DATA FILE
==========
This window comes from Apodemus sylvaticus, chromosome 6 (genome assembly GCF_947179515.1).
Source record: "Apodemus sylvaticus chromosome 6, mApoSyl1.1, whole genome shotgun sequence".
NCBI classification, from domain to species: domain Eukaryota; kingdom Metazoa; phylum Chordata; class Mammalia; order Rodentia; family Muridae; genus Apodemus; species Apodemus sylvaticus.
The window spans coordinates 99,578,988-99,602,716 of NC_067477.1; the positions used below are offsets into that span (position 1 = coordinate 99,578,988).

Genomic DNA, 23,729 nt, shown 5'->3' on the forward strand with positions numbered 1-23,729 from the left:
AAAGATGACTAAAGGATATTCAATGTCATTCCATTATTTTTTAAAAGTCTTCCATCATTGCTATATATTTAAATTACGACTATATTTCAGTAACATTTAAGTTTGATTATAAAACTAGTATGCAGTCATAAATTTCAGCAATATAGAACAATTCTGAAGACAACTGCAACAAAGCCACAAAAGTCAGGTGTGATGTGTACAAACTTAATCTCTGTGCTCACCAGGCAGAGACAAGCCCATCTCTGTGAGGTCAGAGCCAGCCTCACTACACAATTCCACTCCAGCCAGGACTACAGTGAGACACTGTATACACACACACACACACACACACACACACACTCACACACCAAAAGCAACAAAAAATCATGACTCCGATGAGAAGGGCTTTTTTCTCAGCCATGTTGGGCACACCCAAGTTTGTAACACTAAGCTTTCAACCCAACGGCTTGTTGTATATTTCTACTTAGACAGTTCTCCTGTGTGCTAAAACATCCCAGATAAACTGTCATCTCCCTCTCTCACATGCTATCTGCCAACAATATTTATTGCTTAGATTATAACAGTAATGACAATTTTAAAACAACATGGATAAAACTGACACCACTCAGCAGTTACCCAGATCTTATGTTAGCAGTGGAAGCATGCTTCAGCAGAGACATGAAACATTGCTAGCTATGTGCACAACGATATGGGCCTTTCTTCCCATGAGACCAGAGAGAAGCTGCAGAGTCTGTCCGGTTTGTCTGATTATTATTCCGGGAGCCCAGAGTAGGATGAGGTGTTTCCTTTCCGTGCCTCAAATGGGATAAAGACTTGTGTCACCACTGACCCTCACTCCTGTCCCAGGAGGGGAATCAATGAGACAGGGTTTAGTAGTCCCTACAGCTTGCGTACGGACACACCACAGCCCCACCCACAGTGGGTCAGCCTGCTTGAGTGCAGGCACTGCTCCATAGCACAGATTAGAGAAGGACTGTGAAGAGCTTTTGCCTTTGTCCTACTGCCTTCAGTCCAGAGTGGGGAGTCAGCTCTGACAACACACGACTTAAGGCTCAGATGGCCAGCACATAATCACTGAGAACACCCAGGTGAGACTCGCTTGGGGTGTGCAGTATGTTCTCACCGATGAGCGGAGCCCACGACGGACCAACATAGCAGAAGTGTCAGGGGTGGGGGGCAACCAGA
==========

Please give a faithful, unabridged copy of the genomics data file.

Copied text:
This window comes from Apodemus sylvaticus, chromosome 6 (genome assembly GCF_947179515.1).
Source record: "Apodemus sylvaticus chromosome 6, mApoSyl1.1, whole genome shotgun sequence".
NCBI classification, from domain to species: domain Eukaryota; kingdom Metazoa; phylum Chordata; class Mammalia; order Rodentia; family Muridae; genus Apodemus; species Apodemus sylvaticus.
The window spans coordinates 99,578,988-99,602,716 of NC_067477.1; the positions used below are offsets into that span (position 1 = coordinate 99,578,988).

Genomic DNA, 23,729 nt, shown 5'->3' on the forward strand with positions numbered 1-23,729 from the left:
AAAGATGACTAAAGGATATTCAATGTCATTCCATTATTTTTTAAAAGTCTTCCATCATTGCTATATATTTAAATTACGACTATATTTCAGTAACATTTAAGTTTGATTATAAAACTAGTATGCAGTCATAAATTTCAGCAATATAGAACAATTCTGAAGACAACTGCAACAAAGCCACAAAAGTCAGGTGTGATGTGTACAAACTTAATCTCTGTGCTCACCAGGCAGAGACAAGCCCATCTCTGTGAGGTCAGAGCCAGCCTCACTACACAATTCCACTCCAGCCAGGACTACAGTGAGACACTGTATACACACACACACACACACACACACACACACTCACACACCAAAAGCAACAAAAAATCATGACTCCGATGAGAAGGGCTTTTTTCTCAGCCATGTTGGGCACACCCAAGTTTGTAACACTAAGCTTTCAACCCAACGGCTTGTTGTATATTTCTACTTAGACAGTTCTCCTGTGTGCTAAAACATCCCAGATAAACTGTCATCTCCCTCTCTCACATGCTATCTGCCAACAATATTTATTGCTTAGATTATAACAGTAATGACAATTTTAAAACAACATGGATAAAACTGACACCACTCAGCAGTTACCCAGATCTTATGTTAGCAGTGGAAGCATGCTTCAGCAGAGACATGAAACATTGCTAGCTATGTGCACAACGATATGGGCCTTTCTTCCCATGAGACCAGAGAGAAGCTGCAGAGTCTGTCCGGTTTGTCTGATTATTATTCCGGGAGCCCAGAGTAGGATGAGGTGTTTCCTTTCCGTGCCTCAAATGGGATAAAGACTTGTGTCACCACTGACCCTCACTCCTGTCCCAGGAGGGGAATCAATGAGACAGGGTTTAGTAGTCCCTACAGCTTGCGTACGGACACACCACAGCCCCACCCACAGTGGGTCAGCCTGCTTGAGTGCAGGCACTGCTCCATAGCACAGATTAGAGAAGGACTGTGAAGAGCTTTTGCCTTTGTCCTACTGCCTTCAGTCCAGAGTGGGGAGTCAGCTCTGACAACACACGACTTAAGGCTCAGATGGCCAGCACATAATCACTGAGAACACCCAGGTGAGACTCGCTTGGGGTGTGCAGTATGTTCTCACCGATGAGCGGAGCCCACGACGGACCAACATAGCAGAAGTGTCAGGGGTGGGGGGCAACCAGA